Making a difference – Hahnville carpentry students lend a helping hand

Students remove and install siding.

Hank Cologne wanted a project for his carpentry students at Hahnville High School that would teach them something about the real world.

Although he wanted the lesson to be in St. Charles Parish, the road led Cologne and his class to Habitat for Humanity to a community in Bayou Region and to a development that came as a surprise.

“I reached out to them because I wanted my class to get a chance to experience that type of program where it operates solely on volunteers,” he said.

With his 15 students, they recently headed to Houma, La.

They went to a community with 30 to 40 homes just off U.S. Highway 90 that had been built for survivors of Hurricane Katrina.

“We were given the task of stripping flooring and prepping for new flooring,” Cologne said. “Also, we pulled down old siding and installed new siding in its place.”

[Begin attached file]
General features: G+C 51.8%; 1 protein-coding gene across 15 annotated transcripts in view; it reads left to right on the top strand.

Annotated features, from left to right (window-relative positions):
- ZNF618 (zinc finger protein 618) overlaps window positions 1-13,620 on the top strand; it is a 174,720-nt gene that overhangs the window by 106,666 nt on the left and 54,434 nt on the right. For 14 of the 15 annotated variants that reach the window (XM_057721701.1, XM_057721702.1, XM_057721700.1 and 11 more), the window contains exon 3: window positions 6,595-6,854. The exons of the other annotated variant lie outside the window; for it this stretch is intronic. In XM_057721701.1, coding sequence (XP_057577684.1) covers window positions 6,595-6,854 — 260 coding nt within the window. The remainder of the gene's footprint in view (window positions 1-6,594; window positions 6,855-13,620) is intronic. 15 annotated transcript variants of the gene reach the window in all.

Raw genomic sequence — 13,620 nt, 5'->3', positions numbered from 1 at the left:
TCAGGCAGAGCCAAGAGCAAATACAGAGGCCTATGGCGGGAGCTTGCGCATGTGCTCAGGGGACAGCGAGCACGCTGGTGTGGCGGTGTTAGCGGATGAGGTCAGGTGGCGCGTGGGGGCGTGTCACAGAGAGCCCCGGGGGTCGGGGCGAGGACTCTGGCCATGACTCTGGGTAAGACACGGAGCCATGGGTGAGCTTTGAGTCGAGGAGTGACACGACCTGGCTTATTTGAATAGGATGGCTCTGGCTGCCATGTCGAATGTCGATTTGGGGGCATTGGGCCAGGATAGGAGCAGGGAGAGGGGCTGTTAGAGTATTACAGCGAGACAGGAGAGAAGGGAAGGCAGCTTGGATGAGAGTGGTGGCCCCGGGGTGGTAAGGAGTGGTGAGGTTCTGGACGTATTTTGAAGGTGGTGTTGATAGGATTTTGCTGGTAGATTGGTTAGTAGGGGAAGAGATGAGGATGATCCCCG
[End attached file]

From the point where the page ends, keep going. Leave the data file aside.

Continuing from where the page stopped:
He wanted a real world setting and found it.

Because the students were under 18 years old, the Habitat site coordinator took half the class and Cologne the remaining students to oversee them on the renovation work on two houses.

They had lunch in a house at the rear of the community reserved for volunteers to stay in during work.  They were allowed to write their name and school they came from on the wall.

Cologne said they were educated on the community, as well as the park serving as its centerpiece.

After Katrina hit, Oprah Winfrey and a group of people came from New Orleans and reached out to create a place for the displaced to live, he said. They started building “track” or cookie cutter style houses with different colors there. When money ran low for the project, Bon Jovi donated money, which helped build the park and why it’s called “Jon Bon Jovi Boulevard.”

“It went so well, I would like to plan something here in the future,” Cologne said.

On the way back home, the teacher talked to his students so they could reflect on how they felt about what they had just done.

“I was very pleased with what was shared on the bus,” he said. “The students felt, even though it was hot and steamy work, that they felt they made a difference in someone’s life. For me, it was mission accomplished.”

The feeling of accomplishment was impressive considering they did not meet the homeowners, who were out of the residences while the work took place.

Cologne was pleased when his students told him, “We feel like we made a difference today.”


About Anna Thibodeaux 1926 Articles
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